DES MOINES, Iowa — With Super Tuesday upon us, many candidates have criss-crossed the country focusing their efforts heavily on religious voters, but many voters have questioned the role religion should play in politics.
Some voters are very passionate about their religious views being reflected in politics. In fact, according to a new report from Pew Research, two-thirds of Republicans believe it is important to have a president who shares their religious beliefs.
"I don't believe I can separate my religious views from my focus on the political perspective of this country," said Larry Sterk, a supporter of Ben Carson who lives in Sheldon, Iowa, which is 225 miles northwest of Des Moines.
Paula Hamann, another Carson supporter who graduated from Oklahoma Baptist University and now lives in Des Moines, stressed how religion influences the candidate she supports.
"It has a lot to do with it," Hamann said. "There's a lot of things you want to consider when you vote. You consider everything but that is part of my values."
Justin Bahr, 22, a supporter of Florida Sen. Marco Rubio and student at Iowa State University, said a candidate's faith keeps them humble once they get in office.
"I think that your faith grounds you and makes you a humble person," Bahr said. "Sometimes they go to Washington and they're haughty and pompous and they get big egos but when they've got faith it grounds them and reminds them who they are."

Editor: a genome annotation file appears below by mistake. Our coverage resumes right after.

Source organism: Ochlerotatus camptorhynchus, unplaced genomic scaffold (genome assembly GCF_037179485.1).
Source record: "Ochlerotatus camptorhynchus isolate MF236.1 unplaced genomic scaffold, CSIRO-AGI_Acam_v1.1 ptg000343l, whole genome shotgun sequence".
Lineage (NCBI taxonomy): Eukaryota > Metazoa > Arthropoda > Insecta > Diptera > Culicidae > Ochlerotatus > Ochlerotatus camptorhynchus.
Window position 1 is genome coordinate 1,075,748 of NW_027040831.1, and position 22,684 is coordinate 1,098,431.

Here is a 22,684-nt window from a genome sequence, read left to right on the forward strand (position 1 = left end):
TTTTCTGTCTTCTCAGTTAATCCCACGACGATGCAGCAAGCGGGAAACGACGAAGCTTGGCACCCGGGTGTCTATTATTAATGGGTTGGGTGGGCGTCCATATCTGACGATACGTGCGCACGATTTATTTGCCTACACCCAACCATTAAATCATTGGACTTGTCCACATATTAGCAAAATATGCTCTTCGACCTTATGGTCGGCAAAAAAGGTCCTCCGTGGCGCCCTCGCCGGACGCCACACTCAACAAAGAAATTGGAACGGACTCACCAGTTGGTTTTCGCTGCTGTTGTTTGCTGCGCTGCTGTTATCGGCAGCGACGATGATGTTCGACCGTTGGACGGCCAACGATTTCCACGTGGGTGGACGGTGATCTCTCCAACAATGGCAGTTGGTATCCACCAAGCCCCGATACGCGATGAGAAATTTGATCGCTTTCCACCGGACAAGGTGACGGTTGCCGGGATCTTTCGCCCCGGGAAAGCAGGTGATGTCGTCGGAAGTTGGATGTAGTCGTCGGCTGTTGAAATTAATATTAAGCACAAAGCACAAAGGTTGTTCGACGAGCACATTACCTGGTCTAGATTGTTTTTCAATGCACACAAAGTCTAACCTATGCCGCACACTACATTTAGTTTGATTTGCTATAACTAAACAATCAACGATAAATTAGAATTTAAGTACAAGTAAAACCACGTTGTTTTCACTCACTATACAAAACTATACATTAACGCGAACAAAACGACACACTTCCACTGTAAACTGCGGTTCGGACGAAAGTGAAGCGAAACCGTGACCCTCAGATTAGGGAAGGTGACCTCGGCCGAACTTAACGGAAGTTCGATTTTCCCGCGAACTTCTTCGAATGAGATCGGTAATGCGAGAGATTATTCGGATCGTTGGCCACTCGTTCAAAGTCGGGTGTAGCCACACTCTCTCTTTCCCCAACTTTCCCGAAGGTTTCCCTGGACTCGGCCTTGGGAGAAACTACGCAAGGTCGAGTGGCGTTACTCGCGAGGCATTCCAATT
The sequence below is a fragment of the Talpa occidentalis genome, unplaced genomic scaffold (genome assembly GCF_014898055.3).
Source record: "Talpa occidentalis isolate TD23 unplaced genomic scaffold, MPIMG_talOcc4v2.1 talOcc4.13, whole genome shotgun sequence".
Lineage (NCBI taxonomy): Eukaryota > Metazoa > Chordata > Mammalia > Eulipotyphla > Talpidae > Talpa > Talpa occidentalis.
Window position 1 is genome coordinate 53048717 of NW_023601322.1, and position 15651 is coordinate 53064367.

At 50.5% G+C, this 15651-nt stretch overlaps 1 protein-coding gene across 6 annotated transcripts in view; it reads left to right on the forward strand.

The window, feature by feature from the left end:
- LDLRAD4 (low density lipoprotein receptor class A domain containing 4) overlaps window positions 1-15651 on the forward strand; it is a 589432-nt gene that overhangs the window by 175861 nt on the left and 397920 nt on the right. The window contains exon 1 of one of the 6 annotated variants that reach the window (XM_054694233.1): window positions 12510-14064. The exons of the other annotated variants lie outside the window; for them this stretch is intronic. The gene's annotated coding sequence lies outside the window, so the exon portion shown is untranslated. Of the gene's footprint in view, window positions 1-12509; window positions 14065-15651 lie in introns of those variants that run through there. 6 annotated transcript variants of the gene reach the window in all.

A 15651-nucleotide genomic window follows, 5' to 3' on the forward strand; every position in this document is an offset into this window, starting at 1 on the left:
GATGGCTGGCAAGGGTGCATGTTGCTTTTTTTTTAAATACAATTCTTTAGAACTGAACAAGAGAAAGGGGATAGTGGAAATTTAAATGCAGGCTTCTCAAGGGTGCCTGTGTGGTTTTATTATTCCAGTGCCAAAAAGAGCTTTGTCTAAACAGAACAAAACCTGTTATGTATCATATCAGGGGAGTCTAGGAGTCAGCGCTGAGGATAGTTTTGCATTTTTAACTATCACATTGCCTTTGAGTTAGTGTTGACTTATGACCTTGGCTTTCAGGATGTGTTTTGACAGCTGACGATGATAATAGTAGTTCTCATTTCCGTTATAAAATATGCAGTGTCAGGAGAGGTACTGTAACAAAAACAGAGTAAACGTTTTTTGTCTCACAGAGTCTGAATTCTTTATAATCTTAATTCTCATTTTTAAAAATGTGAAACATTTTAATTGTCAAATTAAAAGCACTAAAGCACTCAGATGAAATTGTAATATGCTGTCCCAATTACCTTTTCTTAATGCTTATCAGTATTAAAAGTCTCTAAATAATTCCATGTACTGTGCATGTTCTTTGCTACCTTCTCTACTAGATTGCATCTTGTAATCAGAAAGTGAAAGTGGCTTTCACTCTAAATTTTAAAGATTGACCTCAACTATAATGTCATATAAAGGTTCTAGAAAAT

Religion is such an important factor in politics that almost all U.S. presidents have proclaimed to be Christian, except two. Thomas Jefferson and Abraham Lincoln believed in God, but never formally joined a church.
However, not all voters believe religion is the most important factor in their decision to support a candidate. Pew Research also found 68 percent of people think religion is losing its influence on American life.
"I would vote for a Muslim, an atheist, a Christian, anyone," said Winston Rosinger, 21, another Rubio supporter from Estherville, Iowa. "I don't think it should be used in politics. I think it should just be their ideas."
Marena Bartz, 22, a student at Iowa State University, a registered Republican and an attendee at a Rubio rally, doesn't believe she has to share the same religion as her preferred candidate.
"I don't rule out a candidate or choose a candidate because of their religion," she said. "It's not usually a determining factor in my vote choice."
According to a Gallup Poll from 2015, 58 percent of people said they would elect a president who is atheist.
Although religion is not the selling point for all voters, some presidential candidates have emphasized religion in their campaigns.
Last March at Liberty University in Lynchburg, Virginia, U.S Sen. Ted Cruz launched his campaign and made his strategy clear: appeal to conservative religious voters. Since then, Cruz has developed a rapport among conservative Christians, specifically evangelicals.
On the other hand, Carson, a newcomer in politics, has used his religious faith to court supporters. His heart-to-heart style has helped his voters to connect with him spiritually rather than politically.
Donald Trump, a New York real estate developer, recently has been trying to gain approval from Christian conservatives. After mistakenly pronouncing 2 Corinthians as "two Corinthians" at Liberty University, he's been attempting to remediate his mistake through church gatherings and town halls.
Democratic candidates have not discussed religion as much when campaigning.
As primary season continues, one could expect many of the Republican candidates to continue to cater to voters by placing religious emphases on their platforms.